• [0055]
    The disclosed racks can be made using a wide variety of materials and components. In one example, wire components of various gages, as desired, can be utilized. A cast aluminum rail gripper can be employed along with the skeleton to provide a strong structure to handle the load imposed on the rack. However, other materials can be employed alone or in combination, such as plastics, alternative resins, fiberglass, carbon fiber, wood, sheet metal, mesh, or the like.
  • [0056]
    The disclosed racks can be formed of welded, bolted, screwed and/or hinged components. The racks can also be provided in various sizes and forms to accommodate a wider variety of sized and shaped items to be stored. The disclosed racks potentially has relatively unlimited length or size capability. The disclosed racks can alternatively be constructed from hollow tubing and be capable of telescoping to different lengths and/or widths. The racks could be used to store other wheeled items as well as other garage tools and outdoor tools.
  • [0057]
    The disclosed racks may be only one-piece in assembled condition and can come from the manufacturer fully assembled. Alternatively, the racks can come in assembled or unassembled parts. In one example, the racks can be folded up when not in use to take up less space and to keep the lower portion of the rack out of reach of small children. The disclosed racks can be constructed having two or more pieces suspended together, or can be one piece without folding capability. Also, the adjustable assembly bracket may be formed as one piece where pivoting the catch section will also pivot the whole bracket to lock or unlock.
  • [0058]
    The racks can also adjust to accommodate various sized and shaped wheel barrows without being removed or uninstalled. The disclosed racks and methods prevent the need for lifting the entire weight of the wheelbarrow for storage. Instead, the wheel barrow need only be rolled to position and tilted into place in the rack. This makes installation safer and easier for the user. However, the racks can be installed at higher positions that may require lifting a wheel barrow upward in order to store it on the rack.
  • [0059]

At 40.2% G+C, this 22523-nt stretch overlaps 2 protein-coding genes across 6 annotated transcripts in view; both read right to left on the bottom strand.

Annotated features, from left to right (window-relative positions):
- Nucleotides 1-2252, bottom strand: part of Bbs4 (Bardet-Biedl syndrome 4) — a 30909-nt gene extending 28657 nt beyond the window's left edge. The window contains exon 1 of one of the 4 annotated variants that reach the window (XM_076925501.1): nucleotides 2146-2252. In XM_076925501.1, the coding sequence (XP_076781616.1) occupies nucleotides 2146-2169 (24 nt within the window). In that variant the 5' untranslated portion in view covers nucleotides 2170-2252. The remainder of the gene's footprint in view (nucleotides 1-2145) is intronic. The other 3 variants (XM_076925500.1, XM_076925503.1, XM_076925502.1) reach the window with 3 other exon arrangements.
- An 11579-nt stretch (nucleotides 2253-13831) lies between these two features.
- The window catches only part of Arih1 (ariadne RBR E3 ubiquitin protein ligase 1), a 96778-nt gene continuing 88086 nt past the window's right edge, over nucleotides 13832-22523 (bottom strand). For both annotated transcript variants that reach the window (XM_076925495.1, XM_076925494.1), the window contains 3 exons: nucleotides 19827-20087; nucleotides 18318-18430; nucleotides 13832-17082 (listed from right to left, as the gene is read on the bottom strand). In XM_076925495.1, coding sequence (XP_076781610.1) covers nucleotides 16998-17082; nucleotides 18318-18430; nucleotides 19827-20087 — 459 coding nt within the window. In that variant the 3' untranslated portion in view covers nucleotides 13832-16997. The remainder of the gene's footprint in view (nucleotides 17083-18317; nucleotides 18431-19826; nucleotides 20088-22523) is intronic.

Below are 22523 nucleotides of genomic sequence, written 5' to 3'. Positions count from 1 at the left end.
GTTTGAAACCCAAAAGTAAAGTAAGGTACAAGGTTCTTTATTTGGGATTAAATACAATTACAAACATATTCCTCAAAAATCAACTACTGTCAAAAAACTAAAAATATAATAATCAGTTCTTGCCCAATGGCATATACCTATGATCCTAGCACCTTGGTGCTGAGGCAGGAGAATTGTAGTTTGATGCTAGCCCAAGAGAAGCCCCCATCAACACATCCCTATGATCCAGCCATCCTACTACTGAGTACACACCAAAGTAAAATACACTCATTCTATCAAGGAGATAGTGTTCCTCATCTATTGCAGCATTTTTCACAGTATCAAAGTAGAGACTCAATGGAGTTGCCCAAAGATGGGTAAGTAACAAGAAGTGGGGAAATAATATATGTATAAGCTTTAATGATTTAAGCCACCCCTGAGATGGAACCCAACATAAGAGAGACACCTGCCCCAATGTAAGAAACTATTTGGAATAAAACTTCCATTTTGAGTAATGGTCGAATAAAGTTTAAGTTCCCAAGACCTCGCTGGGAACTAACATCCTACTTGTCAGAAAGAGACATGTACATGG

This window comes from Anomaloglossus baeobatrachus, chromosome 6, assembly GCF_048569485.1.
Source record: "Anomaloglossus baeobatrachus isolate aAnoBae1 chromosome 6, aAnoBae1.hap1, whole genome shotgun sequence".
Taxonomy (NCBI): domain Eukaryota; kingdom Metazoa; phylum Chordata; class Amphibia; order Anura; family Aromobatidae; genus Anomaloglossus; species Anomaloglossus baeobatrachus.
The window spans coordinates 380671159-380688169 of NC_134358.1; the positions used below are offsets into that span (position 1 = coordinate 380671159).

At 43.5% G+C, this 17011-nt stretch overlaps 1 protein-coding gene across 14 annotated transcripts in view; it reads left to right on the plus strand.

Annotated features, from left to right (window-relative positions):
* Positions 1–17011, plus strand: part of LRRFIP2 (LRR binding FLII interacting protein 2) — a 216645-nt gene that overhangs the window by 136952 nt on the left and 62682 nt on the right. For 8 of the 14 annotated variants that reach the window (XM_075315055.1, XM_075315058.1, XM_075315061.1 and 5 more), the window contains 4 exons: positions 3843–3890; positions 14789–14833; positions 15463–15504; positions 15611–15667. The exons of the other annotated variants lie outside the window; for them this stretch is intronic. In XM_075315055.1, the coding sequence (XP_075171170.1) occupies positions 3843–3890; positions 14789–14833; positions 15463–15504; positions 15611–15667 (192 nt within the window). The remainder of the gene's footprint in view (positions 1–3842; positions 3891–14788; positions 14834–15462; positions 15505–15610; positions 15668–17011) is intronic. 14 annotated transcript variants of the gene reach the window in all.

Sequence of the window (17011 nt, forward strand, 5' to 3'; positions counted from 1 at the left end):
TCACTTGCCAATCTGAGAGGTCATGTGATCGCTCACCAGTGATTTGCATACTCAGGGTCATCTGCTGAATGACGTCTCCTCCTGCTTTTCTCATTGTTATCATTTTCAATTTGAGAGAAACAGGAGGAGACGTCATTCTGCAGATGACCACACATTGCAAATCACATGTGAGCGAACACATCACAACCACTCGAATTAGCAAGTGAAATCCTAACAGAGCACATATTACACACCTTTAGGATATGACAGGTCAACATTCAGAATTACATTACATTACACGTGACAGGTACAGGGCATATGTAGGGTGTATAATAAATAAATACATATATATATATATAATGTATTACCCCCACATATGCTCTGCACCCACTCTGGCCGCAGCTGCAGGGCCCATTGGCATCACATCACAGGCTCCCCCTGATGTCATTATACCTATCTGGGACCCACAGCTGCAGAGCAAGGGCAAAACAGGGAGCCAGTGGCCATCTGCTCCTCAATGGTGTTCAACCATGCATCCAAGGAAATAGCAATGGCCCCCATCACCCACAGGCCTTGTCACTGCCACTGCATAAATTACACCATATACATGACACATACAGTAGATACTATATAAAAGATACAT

Although certain wheel barrow storage racks and methods have been described herein in accordance with the teachings of the present disclosure, the scope of coverage of this patent is not limited thereto. On the contrary, this patent covers all embodiments of the teachings of the disclosure that fairly fall within the scope of permissible equivalents.
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US8177079May 31, 2011May 15, 2012Knape & Vogt Manufacturing CompanyStorage systems and methods of use of the same
US8210368Jun 2, 2009Jul 3, 2012Knape & Vogt Manufacturing CompanyStorage systems and methods of use of the same
US8739983 *Nov 4, 2011Jun 3, 2014Tequipment, Inc.Whiteboard mounting system
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US20100300999 *Jun 2, 2009Dec 2, 2010Todd Ed Alan SchwartzkopfStorage Systems and Methods of Use of the Same
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US20110226715 *May 31, 2011Sep 22, 2011Knape & Vogt Manufacturing CompanyStorage Systems And Methods Of Use Of The Same
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Classifications
U.S. Classification280/653, 280/40
International ClassificationB62K15/00
Cooperative ClassificationB25H3/006
European ClassificationB25H3/00C
Legal Events
DateCodeEventDescription
Mar 10, 2009ASAssignment
Owner name: RUBBERMAID INCORPORATED, OHIO
Free format text: ASSIGNMENT OF ASSIGNORS INTEREST;ASSIGNORS:SCHERZER, MICHAEL;GREGORY, MICHAEL A.;SHINN, KEVIN R.;REEL/FRAME:022371/0579;SIGNING DATES FROM 20050722 TO 20050727
Dec 17, 2012REMIMaintenance fee reminder mailed
May 5, 2013LAPSLapse for failure to pay maintenance fees
Jun 25, 2013FPExpired due to failure to pay maintenance fee
Effective date: 20130505